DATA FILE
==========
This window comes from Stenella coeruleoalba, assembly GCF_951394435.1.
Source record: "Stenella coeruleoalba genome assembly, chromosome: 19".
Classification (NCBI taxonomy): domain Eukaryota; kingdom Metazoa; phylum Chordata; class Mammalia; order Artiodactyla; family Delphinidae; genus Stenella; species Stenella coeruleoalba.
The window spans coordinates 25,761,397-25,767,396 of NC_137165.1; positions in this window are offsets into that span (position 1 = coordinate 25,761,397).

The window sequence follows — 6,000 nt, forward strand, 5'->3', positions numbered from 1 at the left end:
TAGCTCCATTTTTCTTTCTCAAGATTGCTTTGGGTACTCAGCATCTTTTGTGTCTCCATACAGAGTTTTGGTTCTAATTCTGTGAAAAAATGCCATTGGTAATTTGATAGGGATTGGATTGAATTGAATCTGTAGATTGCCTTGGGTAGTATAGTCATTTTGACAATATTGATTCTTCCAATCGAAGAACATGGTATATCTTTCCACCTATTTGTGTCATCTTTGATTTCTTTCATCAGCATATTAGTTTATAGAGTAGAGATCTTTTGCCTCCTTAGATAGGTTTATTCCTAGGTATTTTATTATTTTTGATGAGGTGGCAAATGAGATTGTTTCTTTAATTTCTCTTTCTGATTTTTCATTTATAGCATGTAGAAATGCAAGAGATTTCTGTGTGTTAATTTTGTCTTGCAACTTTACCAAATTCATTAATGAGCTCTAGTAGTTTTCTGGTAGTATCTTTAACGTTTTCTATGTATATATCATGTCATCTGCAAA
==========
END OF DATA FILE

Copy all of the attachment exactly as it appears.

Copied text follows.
This window comes from Stenella coeruleoalba, assembly GCF_951394435.1.
Source record: "Stenella coeruleoalba genome assembly, chromosome: 19".
Classification (NCBI taxonomy): domain Eukaryota; kingdom Metazoa; phylum Chordata; class Mammalia; order Artiodactyla; family Delphinidae; genus Stenella; species Stenella coeruleoalba.
The window spans coordinates 25,761,397-25,767,396 of NC_137165.1; positions in this window are offsets into that span (position 1 = coordinate 25,761,397).

The window sequence follows — 6,000 nt, forward strand, 5'->3', positions numbered from 1 at the left end:
TAGCTCCATTTTTCTTTCTCAAGATTGCTTTGGGTACTCAGCATCTTTTGTGTCTCCATACAGAGTTTTGGTTCTAATTCTGTGAAAAAATGCCATTGGTAATTTGATAGGGATTGGATTGAATTGAATCTGTAGATTGCCTTGGGTAGTATAGTCATTTTGACAATATTGATTCTTCCAATCGAAGAACATGGTATATCTTTCCACCTATTTGTGTCATCTTTGATTTCTTTCATCAGCATATTAGTTTATAGAGTAGAGATCTTTTGCCTCCTTAGATAGGTTTATTCCTAGGTATTTTATTATTTTTGATGAGGTGGCAAATGAGATTGTTTCTTTAATTTCTCTTTCTGATTTTTCATTTATAGCATGTAGAAATGCAAGAGATTTCTGTGTGTTAATTTTGTCTTGCAACTTTACCAAATTCATTAATGAGCTCTAGTAGTTTTCTGGTAGTATCTTTAACGTTTTCTATGTATATATCATGTCATCTGCAAA